• The incidence of gallstones increases with age, with family history
    being an important risk factor
    • • Bitter herbs to improve digestion and gall bladder
    • function
    • – Artemisia absinthium
    • – Gentiana luteum
    • – Picrorrhiza kurroa
    • – Andrographis
  17. Choleretic herbs improve bile flow
    – Chelidonium majus
    – Cynara scolymus
    – Taraxacum officinalis
    – Silybum marianum
    • • Cholegogue herbs improve gallbladder motility
    • – Chelidonium majus
    • – Cynara scolymus
    • – Menta piperita
    • • Cholegogue herbs need to be used with caution as increased
    • motility in the early stages could lead to an increase in the
    • number of attacks
    • • Use in combination with spasmolytic herbs to minimise this
    • risk
  18. Spasmolytic herbs can help to relieve gallbladder
    – Viburnum opulus
    – Matricaria recutita
    – Mentha piperita
    • Precautions
    • • Long term use of steroidal saponin herbs
    • – Wild Yam
    • – Sarsaparilla
    • – best avoided as these herbs can increase cholesterol levels
    • in bile.
    • • Olive oil and lemon juice Gall Bladder flushes are
    • best avoided, as the risk of a gall stone getting
    • caught in the pancreas and causing acute and life
    • threatening pancreatitis is too great.
  19. Postcholecystectomy Syndrome
    • Abdominal symptoms after removal of the GALLBLADDER.
    • The common postoperative symptoms are often the same as
    those present before the operation, such as COLIC, bloating,
    • There is pain on palpation of the right upper quadrant and
    sometimes JAUNDICE.
    • The term is often used, inaccurately, to describe such
    postoperative symptoms not due to gallbladder removal
    • • Acute Pancreatitis is an acute inflammatory condition of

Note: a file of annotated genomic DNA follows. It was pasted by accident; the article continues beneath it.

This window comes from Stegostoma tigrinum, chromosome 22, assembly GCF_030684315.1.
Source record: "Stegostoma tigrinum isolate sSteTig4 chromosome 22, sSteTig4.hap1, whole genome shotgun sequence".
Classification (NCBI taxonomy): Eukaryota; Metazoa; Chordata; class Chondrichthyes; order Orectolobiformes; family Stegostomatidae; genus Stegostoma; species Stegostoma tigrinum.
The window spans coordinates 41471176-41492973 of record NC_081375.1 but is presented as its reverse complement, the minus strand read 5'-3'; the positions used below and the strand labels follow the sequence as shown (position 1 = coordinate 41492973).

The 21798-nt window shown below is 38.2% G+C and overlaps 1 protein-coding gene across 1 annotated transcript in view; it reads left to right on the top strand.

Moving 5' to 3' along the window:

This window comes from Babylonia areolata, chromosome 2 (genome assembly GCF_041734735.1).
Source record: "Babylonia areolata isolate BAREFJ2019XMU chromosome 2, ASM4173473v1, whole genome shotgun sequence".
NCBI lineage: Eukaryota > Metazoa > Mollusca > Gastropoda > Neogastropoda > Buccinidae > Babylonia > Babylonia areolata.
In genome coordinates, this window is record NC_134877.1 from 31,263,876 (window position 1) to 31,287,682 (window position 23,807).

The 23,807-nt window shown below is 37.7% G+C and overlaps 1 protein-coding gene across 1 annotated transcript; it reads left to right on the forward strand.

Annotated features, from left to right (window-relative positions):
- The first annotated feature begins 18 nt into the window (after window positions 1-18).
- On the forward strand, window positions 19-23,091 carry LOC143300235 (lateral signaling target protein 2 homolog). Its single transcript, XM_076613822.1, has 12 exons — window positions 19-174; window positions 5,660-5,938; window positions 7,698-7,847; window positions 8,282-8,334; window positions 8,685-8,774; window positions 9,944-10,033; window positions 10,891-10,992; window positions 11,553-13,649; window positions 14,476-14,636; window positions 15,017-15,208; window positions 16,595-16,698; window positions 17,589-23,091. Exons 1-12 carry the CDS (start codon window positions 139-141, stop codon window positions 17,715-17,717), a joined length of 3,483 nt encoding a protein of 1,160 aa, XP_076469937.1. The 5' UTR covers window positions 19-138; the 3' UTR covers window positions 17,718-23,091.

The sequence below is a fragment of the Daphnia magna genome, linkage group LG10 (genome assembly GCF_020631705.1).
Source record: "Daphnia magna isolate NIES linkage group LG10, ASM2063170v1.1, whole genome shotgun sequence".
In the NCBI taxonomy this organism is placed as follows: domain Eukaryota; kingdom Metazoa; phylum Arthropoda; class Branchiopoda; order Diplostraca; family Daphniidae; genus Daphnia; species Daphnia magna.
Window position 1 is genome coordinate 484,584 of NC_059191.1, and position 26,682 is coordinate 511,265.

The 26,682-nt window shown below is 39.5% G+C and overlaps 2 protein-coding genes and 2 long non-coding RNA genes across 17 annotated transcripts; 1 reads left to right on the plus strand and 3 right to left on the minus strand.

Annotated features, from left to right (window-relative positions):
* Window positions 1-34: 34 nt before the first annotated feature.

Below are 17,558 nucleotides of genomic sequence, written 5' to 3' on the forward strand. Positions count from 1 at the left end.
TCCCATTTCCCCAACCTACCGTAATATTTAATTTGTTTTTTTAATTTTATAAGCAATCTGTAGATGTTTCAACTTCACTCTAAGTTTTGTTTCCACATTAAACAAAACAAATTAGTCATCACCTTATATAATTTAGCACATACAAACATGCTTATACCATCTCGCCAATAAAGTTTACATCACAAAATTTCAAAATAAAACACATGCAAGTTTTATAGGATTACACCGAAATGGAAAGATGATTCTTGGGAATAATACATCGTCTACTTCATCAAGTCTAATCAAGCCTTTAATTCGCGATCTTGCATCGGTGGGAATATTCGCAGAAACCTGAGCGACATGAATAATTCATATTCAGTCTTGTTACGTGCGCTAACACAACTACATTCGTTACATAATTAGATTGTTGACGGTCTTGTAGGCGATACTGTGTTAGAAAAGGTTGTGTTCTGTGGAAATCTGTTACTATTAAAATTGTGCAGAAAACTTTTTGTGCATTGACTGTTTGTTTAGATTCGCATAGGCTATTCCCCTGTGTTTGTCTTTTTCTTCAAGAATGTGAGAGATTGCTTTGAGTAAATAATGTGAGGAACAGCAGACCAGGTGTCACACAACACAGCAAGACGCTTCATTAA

• the Pancreas. Common Causes (90%) are:
    • – Gallstones (hence the caution on recommending the olive oil
    • Gall Bladder flush)
    • – Alcohol
    • – Idiopathic
    • – Post ERCP (Endoscopic Retrograde CholangioPancre
  20. • When pancreatic insufficiency is severe, malabsorption
    may result, leading to deficiencies of essential nutrients
    and the occurrence of steatorrhea and diabetes.
    • Chronic Pancreatitis is a slow, silent process that
    gradually destroys the pancreas and is most often caused
    by excessive alcohol consumption (80%).
    • • Diabetes mellitus occurs in advanced cases because the
    • islets of Langerhans are involved (Haslett etal 2002:802).
    • • The blockage of the pancreatic duct by a gall stone causes
    • the digestive enzymes to be retained in the pancreas where
    • they digest the pancreatic tissue its self (Haslett etal
    • 2002:802).
  21. • The resulting pain is classically epigastric, constant,
    radiating through to the back, and relieved by bending
    forwards; this is often associated with profuse Vomiting
    (Sanders &Kingsnorth 2007:295).
    • • Oxygen-derived free radicals cause much of the tissue
    • damage in both acute pancreatitis (Schulz etal 1999:2736)
    • and chronic pancreatitis (Schoenberg, Birk & Beger
    • 1995:1306).
    • • Antioxidant levels are found to be low in pancreatitis
    • potentially indicating their increased utilization as
    • scavengers of free radicals (Van Gossum etal 19961225).
  22. • Combination therapy with selenium, beta-carotene,
    methionine, and vitamins C and E was shown to improve
    symptoms of chronic and recurrent pancreatitis (Uden etal
    • Bagchi etal (1997:179) demonstrated that that Grape seed
    extract is a more potent scavenger of oxygen free radicals
    than vitamin C and vitamin E.